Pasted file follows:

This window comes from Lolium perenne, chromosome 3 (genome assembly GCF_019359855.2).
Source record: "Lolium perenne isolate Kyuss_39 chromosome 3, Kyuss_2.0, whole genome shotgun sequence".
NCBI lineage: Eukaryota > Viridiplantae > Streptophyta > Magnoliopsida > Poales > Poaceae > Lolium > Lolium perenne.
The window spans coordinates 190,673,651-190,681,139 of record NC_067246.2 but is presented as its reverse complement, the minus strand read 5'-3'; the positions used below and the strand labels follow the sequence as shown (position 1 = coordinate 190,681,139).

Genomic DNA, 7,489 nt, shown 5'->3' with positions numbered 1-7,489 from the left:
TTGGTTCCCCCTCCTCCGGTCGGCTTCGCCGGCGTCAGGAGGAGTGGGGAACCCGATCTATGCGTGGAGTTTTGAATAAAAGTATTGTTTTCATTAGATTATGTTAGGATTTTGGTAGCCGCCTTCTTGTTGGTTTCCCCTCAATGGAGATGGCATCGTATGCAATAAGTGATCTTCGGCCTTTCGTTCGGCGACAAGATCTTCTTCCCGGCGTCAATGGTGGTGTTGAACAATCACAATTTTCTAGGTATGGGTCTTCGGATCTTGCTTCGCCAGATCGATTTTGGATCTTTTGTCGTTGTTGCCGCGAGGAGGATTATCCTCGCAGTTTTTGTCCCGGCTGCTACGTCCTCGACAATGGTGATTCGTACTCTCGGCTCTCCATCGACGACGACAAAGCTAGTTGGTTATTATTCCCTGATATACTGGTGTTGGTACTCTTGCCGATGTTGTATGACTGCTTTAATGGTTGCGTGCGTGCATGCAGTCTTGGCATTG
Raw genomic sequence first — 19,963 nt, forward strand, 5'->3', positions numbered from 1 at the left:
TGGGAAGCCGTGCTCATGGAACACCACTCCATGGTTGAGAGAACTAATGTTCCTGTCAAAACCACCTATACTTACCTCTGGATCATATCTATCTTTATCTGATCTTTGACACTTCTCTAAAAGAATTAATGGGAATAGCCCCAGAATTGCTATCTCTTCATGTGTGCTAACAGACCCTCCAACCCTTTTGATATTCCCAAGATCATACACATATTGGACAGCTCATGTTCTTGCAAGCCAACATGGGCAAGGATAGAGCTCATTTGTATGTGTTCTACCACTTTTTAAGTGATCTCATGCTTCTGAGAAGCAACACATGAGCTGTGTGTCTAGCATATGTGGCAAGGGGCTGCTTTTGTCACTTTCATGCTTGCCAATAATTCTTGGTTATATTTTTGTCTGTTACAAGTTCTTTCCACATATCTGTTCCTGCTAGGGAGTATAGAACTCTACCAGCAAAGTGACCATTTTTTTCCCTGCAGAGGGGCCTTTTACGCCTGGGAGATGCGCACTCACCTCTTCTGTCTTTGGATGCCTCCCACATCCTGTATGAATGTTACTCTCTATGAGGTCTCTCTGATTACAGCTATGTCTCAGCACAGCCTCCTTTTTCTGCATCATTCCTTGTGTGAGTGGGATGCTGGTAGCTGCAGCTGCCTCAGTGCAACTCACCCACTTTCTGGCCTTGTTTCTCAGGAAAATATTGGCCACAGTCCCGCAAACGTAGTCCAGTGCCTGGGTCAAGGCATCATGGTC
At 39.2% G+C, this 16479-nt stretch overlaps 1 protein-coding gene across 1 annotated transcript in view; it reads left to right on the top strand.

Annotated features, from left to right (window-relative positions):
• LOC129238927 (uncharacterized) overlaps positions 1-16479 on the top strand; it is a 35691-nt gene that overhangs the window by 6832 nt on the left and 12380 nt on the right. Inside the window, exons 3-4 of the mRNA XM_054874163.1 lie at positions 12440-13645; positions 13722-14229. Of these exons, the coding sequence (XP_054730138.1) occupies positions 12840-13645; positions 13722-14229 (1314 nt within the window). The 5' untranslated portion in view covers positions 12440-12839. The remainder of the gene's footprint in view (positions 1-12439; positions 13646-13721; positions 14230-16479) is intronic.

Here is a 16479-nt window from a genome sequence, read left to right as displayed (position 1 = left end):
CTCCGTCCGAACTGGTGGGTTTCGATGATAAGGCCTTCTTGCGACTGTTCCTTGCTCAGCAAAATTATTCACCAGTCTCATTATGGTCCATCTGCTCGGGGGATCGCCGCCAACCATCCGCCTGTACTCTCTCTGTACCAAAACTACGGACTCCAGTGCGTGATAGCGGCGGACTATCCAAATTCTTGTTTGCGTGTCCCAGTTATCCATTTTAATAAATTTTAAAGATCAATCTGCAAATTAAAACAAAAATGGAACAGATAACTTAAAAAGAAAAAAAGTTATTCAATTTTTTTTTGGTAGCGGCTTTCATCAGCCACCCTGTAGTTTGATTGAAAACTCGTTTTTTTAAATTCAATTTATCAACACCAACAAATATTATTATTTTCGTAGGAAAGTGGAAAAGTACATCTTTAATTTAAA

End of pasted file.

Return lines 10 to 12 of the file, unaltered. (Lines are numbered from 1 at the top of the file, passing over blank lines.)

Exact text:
Annotated features, from left to right (window-relative positions):
• LOC129238927 (uncharacterized) overlaps positions 1-16479 on the top strand; it is a 35691-nt gene that overhangs the window by 6832 nt on the left and 12380 nt on the right. Inside the window, exons 3-4 of the mRNA XM_054874163.1 lie at positions 12440-13645; positions 13722-14229. Of these exons, the coding sequence (XP_054730138.1) occupies positions 12840-13645; positions 13722-14229 (1314 nt within the window). The 5' untranslated portion in view covers positions 12440-12839. The remainder of the gene's footprint in view (positions 1-12439; positions 13646-13721; positions 14230-16479) is intronic.

Here is a 16479-nt window from a genome sequence, read left to right as displayed (position 1 = left end):